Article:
The Welfare State of the mid-twentieth century has been supplanted by the rise of the Contractual State, miring welfare reform in the United States in this worldwide reinvention of government. Moving people from welfare to work became a primary goal of federal welfare policy with the Personal Responsibility and Work Opportunity Reconciliation Act of 1996 (the "Act"), (1) and the Temporary Assistance for Needy Families ("TANF") program it created. (2) The Act restructured welfare administration by replacing the prior entitlement-based program with fixed block grants to the states, thereby devolving significant control over welfare policy from the federal to the state level. This new structure also expressly permits states to devolve welfare policy and operations further still, to the county and city levels, and even to private vendors. (3)
As the "devolution revolution" manifests itself in the administration of welfare benefits, new issues of accountability--and indeed, democracy--arise. Accountability problems multiply because familiar rules of administrative law do not clearly constrain the new regime of the Contractual State. Moreover, devolution insulates agency decisions from public input and judicial review, masking whether welfare reform generally promotes permanent employment for recipients.
The erosion of administrative law structures diminishes democracy in three respects. First, the rules of the new contractual regime are not generated by processes that require or invite public participation, even those analogous to the imperfect models of administrative rulemaking. Second, the new contractual regime lacks the transparency we have come to expect of rule-bound welfare administration. (4) The Contractual Welfare State's core features--its actors, powers, points of influence and access, and opportunities for remedy--are downright opaque to the very citizens in whose name welfare purports to be reformed. Third, there is no effective method, and scant tools, by which citizens can obtain needed information to judge the efficacy of the new system. The opacity of the new regime compounds this information need because it disperses the sources and accountability for collecting and dispensing relevant information. For example, local governments need not produce information in a manner that institutionalizes or supports the public's evaluation of the operations and outcomes of Contractual Welfare. (5)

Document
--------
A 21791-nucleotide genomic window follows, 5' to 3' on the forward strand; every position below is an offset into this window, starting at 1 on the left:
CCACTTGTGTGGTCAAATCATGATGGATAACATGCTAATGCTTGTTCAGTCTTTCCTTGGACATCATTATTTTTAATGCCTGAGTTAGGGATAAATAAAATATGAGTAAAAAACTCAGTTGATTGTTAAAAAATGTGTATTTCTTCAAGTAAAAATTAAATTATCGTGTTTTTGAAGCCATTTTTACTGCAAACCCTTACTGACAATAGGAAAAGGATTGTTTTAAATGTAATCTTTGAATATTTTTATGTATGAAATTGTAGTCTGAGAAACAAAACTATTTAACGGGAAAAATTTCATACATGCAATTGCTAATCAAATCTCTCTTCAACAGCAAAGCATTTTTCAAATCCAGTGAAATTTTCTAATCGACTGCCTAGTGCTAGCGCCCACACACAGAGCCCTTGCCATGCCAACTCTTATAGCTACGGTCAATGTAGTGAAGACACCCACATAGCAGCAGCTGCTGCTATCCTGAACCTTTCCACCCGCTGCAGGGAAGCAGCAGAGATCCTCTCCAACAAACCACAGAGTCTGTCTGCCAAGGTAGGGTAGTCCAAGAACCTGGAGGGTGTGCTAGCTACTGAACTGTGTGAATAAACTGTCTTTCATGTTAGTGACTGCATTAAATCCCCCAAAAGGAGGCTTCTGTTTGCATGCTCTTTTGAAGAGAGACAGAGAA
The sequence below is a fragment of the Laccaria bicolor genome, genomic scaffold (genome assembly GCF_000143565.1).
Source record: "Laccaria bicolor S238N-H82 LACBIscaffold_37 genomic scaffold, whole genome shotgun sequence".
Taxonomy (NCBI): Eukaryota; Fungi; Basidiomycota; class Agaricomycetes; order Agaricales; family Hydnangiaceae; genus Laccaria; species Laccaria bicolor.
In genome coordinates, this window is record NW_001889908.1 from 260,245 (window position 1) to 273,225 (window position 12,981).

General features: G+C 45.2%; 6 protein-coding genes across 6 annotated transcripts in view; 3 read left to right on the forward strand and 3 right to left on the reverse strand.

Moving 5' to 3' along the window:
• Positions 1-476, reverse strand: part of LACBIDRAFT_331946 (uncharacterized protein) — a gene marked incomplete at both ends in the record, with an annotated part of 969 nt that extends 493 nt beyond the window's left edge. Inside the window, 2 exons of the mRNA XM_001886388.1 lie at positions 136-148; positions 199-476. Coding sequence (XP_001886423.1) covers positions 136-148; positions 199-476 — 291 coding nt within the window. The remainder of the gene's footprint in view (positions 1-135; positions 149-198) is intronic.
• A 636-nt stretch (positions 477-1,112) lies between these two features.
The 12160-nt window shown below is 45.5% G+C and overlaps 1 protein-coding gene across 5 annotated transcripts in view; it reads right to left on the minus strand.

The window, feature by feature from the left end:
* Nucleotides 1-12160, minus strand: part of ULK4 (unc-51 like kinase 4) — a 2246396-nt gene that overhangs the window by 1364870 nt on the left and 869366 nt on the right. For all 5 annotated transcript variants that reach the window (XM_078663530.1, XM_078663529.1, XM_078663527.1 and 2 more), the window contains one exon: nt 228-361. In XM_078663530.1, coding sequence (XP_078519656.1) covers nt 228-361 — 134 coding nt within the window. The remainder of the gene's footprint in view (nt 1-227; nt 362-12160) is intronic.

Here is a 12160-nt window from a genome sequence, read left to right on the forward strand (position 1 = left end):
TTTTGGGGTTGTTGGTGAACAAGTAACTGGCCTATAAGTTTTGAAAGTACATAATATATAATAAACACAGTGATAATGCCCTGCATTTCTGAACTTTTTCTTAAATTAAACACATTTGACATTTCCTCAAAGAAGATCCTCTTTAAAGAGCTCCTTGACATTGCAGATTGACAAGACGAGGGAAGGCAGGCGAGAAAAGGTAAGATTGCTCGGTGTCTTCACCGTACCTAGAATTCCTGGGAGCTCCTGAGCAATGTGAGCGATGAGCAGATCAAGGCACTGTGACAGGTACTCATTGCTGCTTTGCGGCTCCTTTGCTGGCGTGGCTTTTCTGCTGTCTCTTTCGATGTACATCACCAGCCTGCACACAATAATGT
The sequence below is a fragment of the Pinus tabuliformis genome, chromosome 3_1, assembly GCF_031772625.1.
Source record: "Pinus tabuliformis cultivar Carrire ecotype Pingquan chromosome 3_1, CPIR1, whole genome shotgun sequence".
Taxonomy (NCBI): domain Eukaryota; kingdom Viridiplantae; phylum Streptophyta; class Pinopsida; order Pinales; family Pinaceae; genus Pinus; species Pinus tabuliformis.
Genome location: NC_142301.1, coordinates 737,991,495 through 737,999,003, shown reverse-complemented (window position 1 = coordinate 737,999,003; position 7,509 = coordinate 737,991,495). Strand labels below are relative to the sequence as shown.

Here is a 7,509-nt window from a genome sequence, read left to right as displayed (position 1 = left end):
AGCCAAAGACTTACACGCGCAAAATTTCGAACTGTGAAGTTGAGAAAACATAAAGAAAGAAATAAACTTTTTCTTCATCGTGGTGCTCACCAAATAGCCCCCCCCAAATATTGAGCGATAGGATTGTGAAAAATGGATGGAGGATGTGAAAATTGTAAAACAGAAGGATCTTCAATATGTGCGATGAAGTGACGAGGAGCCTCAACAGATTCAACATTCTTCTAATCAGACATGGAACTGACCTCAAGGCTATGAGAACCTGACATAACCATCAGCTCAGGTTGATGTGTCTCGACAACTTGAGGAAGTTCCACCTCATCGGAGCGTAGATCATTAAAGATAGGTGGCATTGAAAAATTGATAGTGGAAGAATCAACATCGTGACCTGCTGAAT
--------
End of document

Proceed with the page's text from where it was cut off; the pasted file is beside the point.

Part I of this article probes the deficits of Contractual Welfare and canvasses potential solutions. Part II includes a case study of Baltimore's own implementation--under a strong "work first" philosophy, and in substantial reliance upon public and private vendors for the delivery of work-related services--of the TANF program. (6) Part III offers some direction as to where this process can and should go from here. (7)
The case study illustrates key features of the nation's massive shift from public to private provision of social services, long the province of government. (8) This rapid and remarkable change has been accompanied by dramatic declines in welfare caseloads, a national average of forty-two percent between 1993 and 1998. (9) These declines most likely reflect multiple factors such as the booming economy, increases in the minimum wage, and certain structural changes within the system. (10) Presumably, decreased benefits and state work requirements have influenced this decline as well. (11) The government's ongoing use of private contracts in this rapid change, however, raises troubling issues of accountability and efficacy.
Whether welfare agencies and their contractors are in fact aiding TANF recipients to find employment, on penalty of sanctions and the deepening poverty of their children, is a question of great public concern. Only an accounting from public officials can reveal whether families who leave the welfare rolls are swimming along in the swirling new economy, or are sinking out of sight into unemployment and child-risking poverty. …